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Everything You Need to Know About Your Freckles

Whether you have freckles yourself or not, you are sure to have seen them on a lot of people. Many people have freckles on their faces, arms and elsewhere on their bodies. Some people have a handful of freckles, whereas others have dozens. However, despite a large percentage of people having freckles worldwide, many people are still somewhat unsure about what freckles are. Below, you will find out what freckles are and where they come from.

What Are Freckles?

Freckles are small brown spots that appear on skin recently exposed to the sun. In the same way that skin can tan or burn in the sun, skin can also develop freckles. They are harmless, painless and come in all different shapes, sizes and shades. To put it simply, freckles are caused by melanin, which is the same product that is responsible for the colour of your hair and your skin tone. When light skin is stimulated by ultraviolet radiation – which comes from the sun – freckles can appear. They are completely harmless and are simply more pigmented patches of skin, which are shown by the darker spots.

The Two Different Types of Freckles

Many people make the mistake of assuming that all freckles are the same, but there are actually two different types. Ephelides and solar lentigines are two types of freckles that look similar in appearance; they are both flat, darker spots on the skin. However, there are some key differences between them.

When most people think of freckles, it’s ephelides that they are thinking about. These begin to appear from around two to three years of age and usually appear after you have been out in the sun. They are generally around one to two millimetres in diameter, though some can be bigger and then crop up sporadically on various areas of the body. Ephelides are most commonly found on your arms, chest, face and neck. They may fade during the winter, and they tend to become less noticeable as you age, and some might even disappear altogether. Ephelides can be red, light brown or dark brown. These freckles are genetic, but solar lentigines are not.

You might have heard dark patches on the skin referred to as sun spots or liver spots, and these are solar lentigines. They are found in areas that experience sun exposure, such as your back, face, arms, hands, shins, chest and face. These tend to appear as you age, and they are most common in people aged 50 plus, whereas ephelides begin showing up at a much younger age. Solar lentigines can range from light yellow to dark brown in colour, and they have defined borders. They are similar to ephelides in that they appear when the skin has been in direct contact with sunlight, though ageing is a key factor in the appearance of solar lentigines. Where ephelides often fade during the winter months and disappear as you get older, solar lentigines do not fade or disappear.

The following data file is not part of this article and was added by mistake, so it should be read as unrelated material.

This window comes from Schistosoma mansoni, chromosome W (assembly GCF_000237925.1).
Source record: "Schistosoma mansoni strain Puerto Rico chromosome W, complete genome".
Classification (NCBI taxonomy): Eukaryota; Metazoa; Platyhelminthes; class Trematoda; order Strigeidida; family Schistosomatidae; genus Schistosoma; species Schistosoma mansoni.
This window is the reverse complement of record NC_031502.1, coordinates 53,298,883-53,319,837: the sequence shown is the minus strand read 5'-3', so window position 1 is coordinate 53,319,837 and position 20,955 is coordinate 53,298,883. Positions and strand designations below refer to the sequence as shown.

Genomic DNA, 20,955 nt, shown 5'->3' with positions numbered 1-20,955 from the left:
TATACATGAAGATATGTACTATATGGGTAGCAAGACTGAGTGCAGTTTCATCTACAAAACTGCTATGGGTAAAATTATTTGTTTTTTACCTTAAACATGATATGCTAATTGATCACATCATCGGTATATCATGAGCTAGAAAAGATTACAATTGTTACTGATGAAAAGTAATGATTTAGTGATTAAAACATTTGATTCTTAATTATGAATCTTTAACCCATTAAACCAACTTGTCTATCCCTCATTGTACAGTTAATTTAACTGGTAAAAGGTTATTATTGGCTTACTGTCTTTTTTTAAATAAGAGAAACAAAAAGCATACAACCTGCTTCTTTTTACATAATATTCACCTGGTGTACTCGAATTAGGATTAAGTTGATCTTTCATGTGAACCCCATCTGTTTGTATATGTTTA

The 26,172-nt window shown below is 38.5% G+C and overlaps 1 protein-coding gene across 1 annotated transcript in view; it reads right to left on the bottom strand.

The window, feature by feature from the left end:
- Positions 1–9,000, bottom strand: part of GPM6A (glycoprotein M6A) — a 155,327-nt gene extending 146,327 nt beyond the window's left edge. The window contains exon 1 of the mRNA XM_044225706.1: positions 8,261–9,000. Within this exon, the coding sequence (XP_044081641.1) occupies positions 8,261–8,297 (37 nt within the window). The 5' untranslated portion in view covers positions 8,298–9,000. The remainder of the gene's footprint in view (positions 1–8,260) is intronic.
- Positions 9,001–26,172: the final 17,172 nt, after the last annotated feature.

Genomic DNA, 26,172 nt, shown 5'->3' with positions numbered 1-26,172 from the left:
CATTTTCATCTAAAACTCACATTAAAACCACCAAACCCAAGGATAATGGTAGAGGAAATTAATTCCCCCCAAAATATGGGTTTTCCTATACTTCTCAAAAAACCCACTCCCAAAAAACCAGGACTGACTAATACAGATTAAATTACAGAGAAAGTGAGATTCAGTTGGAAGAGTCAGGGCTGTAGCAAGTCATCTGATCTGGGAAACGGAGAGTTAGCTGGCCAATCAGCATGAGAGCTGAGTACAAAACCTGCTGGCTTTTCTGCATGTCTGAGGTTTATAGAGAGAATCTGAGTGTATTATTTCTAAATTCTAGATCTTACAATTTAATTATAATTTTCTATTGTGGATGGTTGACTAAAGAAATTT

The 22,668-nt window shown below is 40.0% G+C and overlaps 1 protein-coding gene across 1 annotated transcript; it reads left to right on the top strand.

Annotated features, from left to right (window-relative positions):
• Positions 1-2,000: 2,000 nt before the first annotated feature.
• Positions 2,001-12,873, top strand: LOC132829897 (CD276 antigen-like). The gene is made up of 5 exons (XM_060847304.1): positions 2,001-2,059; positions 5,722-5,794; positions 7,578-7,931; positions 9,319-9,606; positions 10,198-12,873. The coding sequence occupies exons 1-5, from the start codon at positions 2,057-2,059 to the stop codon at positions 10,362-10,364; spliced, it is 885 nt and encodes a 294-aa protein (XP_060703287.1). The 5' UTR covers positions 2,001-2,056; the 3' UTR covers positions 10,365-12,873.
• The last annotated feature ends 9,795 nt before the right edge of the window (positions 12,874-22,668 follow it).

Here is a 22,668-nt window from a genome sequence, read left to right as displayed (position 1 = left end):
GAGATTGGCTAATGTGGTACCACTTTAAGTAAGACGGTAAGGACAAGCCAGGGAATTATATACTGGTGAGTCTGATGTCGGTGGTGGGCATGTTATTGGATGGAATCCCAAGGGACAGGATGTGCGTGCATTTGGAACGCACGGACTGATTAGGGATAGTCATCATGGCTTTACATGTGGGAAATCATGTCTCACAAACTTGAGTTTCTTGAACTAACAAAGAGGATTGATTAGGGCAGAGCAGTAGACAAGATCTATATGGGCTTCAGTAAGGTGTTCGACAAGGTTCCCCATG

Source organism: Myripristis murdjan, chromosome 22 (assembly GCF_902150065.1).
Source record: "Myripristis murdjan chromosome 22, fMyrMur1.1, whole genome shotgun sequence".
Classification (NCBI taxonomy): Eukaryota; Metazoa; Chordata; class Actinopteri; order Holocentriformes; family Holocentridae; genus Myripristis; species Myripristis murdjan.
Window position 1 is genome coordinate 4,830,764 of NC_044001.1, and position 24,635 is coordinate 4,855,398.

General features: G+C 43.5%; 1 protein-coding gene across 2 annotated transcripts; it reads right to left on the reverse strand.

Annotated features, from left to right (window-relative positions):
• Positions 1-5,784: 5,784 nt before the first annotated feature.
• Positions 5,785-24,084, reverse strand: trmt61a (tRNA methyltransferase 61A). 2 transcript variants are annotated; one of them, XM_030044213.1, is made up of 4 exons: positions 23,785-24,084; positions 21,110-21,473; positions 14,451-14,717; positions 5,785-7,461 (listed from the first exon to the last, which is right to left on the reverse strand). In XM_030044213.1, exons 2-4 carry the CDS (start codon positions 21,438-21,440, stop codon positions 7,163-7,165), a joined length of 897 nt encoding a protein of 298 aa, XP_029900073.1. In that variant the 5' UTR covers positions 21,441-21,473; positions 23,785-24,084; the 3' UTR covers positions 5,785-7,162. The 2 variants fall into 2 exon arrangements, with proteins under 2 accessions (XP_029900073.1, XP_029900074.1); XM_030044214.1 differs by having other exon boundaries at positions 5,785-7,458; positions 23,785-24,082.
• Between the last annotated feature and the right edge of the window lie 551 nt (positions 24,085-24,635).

Are Freckles Genetic?

There is a strong link between freckles and one of the primary genes responsible for determining your skin colour and hair colour. The gene known as MC1R controls how much melanin you produce, both the eumelanin and pheomelanin type of melanin. Depending on how active or inactive your MC1R gene is – something that links back to your parents and their MC1R gene – you will produce more or less of the pheomelanin melanin. A lot of pheomelanin causes light hair, light skin and a higher chance of having freckles. Therefore, freckles are undoubtedly genetic. If your parents have freckles, you are more likely to have freckles yourself.

Can I Get Rid of Freckles?

There is no need to treat or get rid of freckles, as they are harmless and pose no risk to you or your skin. In fact, a lot of people like the way freckles look. As you age, you might find some freckles fade or disappear entirely, whilst others remain visible for many years. However, if you don’t like the look of your freckles, there are ways to fade and remove them.

Chemicals are often used to remove freckles, specifically AHA (alpha hydroxy acid) and TCA (trichloroacetic acid), and chemical peels are effective. Retinol applied as a topical cream and cryotherapy are also used as freckle removal treatments. One of the most popular ways to remove freckles is laser treatment, which works by resurfacing the skin and encouraging new cells to grow. This is the preferred treatment route for a lot of people, as freckles can be successfully removed within one or two sessions, and there are no significant side effects. The best treatment for you will depend on a number of factors.

Are Freckles Different to Moles?

People mistake moles for freckles, even though they are different. Though freckles form when the skin is exposed to sunlight, and the skin darkens, moles form when a group of cells bind together. They are usually round, slightly raised – though some are flat – and brown in colour. However, moles can also be black, red, pink, colourless, and the same colour as your skin.

Moles can be found anywhere on the body, and they are not reserved only for areas that are visible in the sun. You can even find moles on your scalp, feet, underarms and under your nails. Most people have one or two moles, though many individuals have a lot more. They are most commonly found on those with lighter skin, in the same way that freckles are, and they also start to appear from a young age. Like freckles, moles do not need treating, but they can be removed for aesthetic purposes.

Freckle Removal Laser Treatment

Though many people like their freckles, there is no shame in wanting them to be removed. If you don’t like the way they look and you want to get rid of freckles, you can have them professionally removed via laser treatment. To find out more about removing freckles using laser treatment, speak to a specialist.